Food poisoning risk from Swieqi illegal abattoir meat
Health authorities are trying to track down people who may have bought meat from an illegal abattoir discovered in the Swieqi valley this week.
The meat was destroyed after it was established that animals slaughtered there were not killed in hygienic conditions and the meat was not stored at optimal temperatures, Animal Welfare Department director Mario Spiteri said.
These unsanitary conditions increased the risk of food poisoning to anyone who consumed such meat, a spokesman for the Environmental Health Department said adding that initial investigations suggested the meat was meant for human consumption.
On Thursday animal welfare officers caught three men red-handed as they were killing a sheep by slitting its throat in an abandoned farm in the valley.
Another two foreign-looking men, who had turned up to buy meat, were also spotted on the scene. All five men were detained for questioning following the intervention of police and heath officials.
The three men who were allegedly operating the abattoir are expected to face court proceedings for animal cruelty and breaching health regulations by selling meat that was not slaughtered in monitored sanitary conditions.
Charmaine Gauci, head of the Health Promotion and Disease Prevention Department, explained that when meat was not refrigerated microbes multiplied, increasing the risk of food-borne illness.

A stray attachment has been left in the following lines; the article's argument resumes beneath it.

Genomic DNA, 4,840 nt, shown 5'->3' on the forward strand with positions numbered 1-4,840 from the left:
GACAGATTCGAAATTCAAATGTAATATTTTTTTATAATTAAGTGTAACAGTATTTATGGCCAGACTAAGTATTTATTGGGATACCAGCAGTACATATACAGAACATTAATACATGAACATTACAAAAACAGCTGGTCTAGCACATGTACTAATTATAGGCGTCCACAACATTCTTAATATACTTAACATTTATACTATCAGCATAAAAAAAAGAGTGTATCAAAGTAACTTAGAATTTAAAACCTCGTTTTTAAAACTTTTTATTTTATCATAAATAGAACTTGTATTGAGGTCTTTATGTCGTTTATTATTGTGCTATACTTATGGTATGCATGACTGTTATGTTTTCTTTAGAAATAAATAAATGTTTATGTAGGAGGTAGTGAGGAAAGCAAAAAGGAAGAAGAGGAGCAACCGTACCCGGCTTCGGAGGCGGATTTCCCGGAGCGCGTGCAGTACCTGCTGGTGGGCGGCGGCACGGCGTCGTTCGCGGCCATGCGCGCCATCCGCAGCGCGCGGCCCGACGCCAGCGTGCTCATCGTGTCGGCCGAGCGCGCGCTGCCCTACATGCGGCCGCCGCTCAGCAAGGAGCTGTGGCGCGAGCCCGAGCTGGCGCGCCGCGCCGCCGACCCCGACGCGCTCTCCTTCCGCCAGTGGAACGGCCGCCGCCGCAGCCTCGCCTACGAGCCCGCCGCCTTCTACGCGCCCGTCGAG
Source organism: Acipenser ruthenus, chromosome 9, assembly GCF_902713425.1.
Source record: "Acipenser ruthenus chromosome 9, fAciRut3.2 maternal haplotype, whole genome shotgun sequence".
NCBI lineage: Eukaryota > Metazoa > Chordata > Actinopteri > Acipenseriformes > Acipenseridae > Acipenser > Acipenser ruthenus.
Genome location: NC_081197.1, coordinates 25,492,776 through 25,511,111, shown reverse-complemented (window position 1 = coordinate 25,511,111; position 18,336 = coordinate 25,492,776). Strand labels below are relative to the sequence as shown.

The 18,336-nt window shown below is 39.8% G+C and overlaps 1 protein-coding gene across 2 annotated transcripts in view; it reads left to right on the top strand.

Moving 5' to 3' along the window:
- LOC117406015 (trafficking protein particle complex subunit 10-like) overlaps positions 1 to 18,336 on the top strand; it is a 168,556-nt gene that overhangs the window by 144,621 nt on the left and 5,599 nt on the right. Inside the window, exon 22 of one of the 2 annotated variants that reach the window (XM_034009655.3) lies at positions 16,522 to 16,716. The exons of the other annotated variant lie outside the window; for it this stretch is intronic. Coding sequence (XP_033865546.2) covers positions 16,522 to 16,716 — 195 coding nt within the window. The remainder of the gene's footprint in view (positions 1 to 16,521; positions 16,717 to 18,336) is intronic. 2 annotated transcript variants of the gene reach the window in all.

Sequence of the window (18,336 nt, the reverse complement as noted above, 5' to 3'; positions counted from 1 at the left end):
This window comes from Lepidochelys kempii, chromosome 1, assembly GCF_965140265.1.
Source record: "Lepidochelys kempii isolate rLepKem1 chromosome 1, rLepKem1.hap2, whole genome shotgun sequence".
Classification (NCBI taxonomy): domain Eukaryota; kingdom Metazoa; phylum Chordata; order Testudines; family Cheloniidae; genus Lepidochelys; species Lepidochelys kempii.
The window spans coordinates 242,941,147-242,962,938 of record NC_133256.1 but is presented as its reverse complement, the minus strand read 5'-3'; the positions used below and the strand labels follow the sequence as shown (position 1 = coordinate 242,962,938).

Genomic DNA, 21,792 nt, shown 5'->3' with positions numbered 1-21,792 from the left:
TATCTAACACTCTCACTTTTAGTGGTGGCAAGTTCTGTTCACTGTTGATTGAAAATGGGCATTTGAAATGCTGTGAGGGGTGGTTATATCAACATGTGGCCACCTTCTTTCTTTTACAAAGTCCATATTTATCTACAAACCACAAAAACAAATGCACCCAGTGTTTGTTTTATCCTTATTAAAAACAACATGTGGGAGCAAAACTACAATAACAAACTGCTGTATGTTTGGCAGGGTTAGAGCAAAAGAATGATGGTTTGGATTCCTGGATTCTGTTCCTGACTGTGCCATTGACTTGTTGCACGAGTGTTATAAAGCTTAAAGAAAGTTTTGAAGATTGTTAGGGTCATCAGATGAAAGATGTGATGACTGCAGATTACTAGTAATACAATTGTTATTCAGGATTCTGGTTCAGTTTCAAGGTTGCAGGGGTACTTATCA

"It is important that all meat is cooked properly before eating to kill off the microbes and avoid disease," she said.
In an effort to ensure meat on the market is safe for consumption, health officers regularly inspect outlets from where meat is sold. They ensure that the meat has the official veterinary stamp and traceability records, the Health Department spokesman said.
"In cases where meat is found being produced at an illegal establishment the operator is requested to furnish the department with a list of premises to which such meat was supplied," the spokesman said.
Having said that, he added, illegal operators did not always cooperate for fear of incriminating themselves.
"It is for this purpose that this department insists, as a condition of licence, that business operators purchase their products solely from approved suppliers," he said.
"In turn consumers should also ensure they purchase from duly licensed outlets... We wish to advise consumers to report any suspicious activities to the competent authorities for investigation from their end," he said.